For the results of the IWSLT corpus setting, refer to Table ?. Finally, refer to Table ? for the UN corpus setting.


From Tables ?, ? and Table ? it is clear that our simple source sentence concatenation based approach is able to leverage multiple languages leading to significant improvements compared to the BLEU scores obtained using any of the individual source languages. The ensembling and the multi encoder approaches also lead to improvements in BLEU. It should be noted that in a resource poor scenario ensembling outperforms all other approaches but in a resource scenario our method as well as the multi encoder are much better. However, one important aspect of our approach is that the model size for the multi source systems is the same as that of the single source systems since the vocabulary sizes are exactly the same. The multi encoder systems involve more parameters whereas the ensembling approach does not allow for the source languages to truly interact with each other.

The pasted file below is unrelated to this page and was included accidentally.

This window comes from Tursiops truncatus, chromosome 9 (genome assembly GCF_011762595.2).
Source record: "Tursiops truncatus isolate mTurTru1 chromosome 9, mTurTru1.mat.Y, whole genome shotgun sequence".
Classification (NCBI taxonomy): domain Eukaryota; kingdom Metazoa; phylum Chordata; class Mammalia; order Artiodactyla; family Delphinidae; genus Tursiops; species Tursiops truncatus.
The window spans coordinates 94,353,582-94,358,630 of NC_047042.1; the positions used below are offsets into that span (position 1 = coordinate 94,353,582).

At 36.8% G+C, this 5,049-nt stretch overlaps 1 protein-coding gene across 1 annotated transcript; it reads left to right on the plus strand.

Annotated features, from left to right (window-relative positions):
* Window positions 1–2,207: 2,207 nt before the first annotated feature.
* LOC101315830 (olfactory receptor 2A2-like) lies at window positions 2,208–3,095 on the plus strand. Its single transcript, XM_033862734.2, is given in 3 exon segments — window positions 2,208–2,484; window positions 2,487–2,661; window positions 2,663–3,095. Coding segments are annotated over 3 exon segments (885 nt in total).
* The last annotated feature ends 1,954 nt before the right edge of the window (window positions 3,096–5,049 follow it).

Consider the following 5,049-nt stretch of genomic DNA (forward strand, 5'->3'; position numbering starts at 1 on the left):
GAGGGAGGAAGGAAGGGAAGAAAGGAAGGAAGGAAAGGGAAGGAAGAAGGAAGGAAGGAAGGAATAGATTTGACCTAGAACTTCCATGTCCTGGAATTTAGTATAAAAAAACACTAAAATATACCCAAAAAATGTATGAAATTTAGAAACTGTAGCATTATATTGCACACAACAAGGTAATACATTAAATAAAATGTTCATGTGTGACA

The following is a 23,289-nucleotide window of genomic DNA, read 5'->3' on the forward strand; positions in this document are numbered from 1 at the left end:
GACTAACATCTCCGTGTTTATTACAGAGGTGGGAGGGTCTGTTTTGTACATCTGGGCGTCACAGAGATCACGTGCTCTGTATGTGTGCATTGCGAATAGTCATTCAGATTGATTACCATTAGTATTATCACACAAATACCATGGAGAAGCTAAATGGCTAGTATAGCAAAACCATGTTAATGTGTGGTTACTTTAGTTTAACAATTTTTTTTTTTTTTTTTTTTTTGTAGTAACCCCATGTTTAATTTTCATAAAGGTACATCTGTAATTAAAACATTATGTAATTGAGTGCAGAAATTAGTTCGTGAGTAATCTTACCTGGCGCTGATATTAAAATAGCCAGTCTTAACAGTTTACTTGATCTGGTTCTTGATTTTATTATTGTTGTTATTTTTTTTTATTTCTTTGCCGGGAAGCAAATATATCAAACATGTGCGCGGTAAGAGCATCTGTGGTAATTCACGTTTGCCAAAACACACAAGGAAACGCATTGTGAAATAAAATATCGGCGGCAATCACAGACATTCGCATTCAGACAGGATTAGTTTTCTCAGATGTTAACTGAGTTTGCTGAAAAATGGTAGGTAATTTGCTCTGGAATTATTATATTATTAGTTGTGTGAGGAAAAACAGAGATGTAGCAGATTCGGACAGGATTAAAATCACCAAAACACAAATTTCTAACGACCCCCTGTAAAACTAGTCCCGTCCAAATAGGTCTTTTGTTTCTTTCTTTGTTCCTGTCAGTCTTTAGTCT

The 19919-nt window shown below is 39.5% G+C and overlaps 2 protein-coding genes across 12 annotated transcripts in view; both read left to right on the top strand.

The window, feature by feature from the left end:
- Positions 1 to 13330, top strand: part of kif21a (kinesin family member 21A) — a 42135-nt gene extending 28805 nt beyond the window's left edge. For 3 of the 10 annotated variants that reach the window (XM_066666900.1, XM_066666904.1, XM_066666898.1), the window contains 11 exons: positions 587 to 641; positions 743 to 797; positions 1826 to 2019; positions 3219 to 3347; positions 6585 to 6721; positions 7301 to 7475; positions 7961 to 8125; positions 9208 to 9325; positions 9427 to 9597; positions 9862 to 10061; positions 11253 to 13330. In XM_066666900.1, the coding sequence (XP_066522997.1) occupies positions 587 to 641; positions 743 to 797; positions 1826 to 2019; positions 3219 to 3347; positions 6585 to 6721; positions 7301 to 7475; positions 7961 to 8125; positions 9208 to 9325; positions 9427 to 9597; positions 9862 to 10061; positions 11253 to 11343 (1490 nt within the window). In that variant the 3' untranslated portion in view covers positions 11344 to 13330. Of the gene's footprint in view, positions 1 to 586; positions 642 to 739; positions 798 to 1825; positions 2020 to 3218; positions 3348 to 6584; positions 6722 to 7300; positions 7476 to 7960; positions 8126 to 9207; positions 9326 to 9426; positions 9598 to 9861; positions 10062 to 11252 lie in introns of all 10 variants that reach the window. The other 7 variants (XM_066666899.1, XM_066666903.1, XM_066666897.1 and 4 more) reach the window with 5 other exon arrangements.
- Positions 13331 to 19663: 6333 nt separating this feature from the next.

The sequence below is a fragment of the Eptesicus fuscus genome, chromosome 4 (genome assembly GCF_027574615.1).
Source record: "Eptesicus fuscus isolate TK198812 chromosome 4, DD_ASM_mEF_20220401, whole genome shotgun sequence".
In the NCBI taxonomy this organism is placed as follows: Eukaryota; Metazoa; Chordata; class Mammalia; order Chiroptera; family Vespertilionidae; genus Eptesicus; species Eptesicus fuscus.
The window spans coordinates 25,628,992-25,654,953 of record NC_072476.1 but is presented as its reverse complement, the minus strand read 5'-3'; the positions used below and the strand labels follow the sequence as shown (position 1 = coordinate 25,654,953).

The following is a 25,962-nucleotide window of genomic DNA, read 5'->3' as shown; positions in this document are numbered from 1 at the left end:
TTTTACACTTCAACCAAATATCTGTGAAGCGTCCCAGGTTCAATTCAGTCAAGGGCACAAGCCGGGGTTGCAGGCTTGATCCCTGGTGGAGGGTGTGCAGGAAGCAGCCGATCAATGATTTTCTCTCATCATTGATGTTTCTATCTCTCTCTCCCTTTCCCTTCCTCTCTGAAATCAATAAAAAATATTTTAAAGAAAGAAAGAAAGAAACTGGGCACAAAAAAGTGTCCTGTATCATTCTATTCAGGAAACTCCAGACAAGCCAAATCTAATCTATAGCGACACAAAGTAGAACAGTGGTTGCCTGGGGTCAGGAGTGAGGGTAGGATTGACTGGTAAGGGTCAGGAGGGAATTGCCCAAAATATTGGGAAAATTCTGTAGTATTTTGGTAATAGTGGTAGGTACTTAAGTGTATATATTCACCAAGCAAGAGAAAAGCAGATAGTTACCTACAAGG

In the case of the ILCI corpus setting, the BLEU scores of the baseline systems indicate that the closeness of the source language to Hindi (the target) influence the translation quality since translating from Marathi gives the highest BLEU score followed by Bengali and Telugu. Marathi and Bengali are the closest to Hindi (linguistically speaking) compared to the other languages and thus when used together they help obtain an improvement of 4.39 BLEU points compared to when Marathi is used as the only source language (24.63). It is also surprising to note that Marathi and Telugu also work together to give an improvement of 2.99 BLEU points compared to when Marathi is used as the only source language because Telugu being a Dravidian language is quite different from Marathi and Hindi. Currently we do not have a clear idea as to why this happens but it does help us understand that it is not a mere coincidence that Bengali and Telugu used as source languages also give an improvement of 3.52 BLEU points compared to when Bengali is the only source language.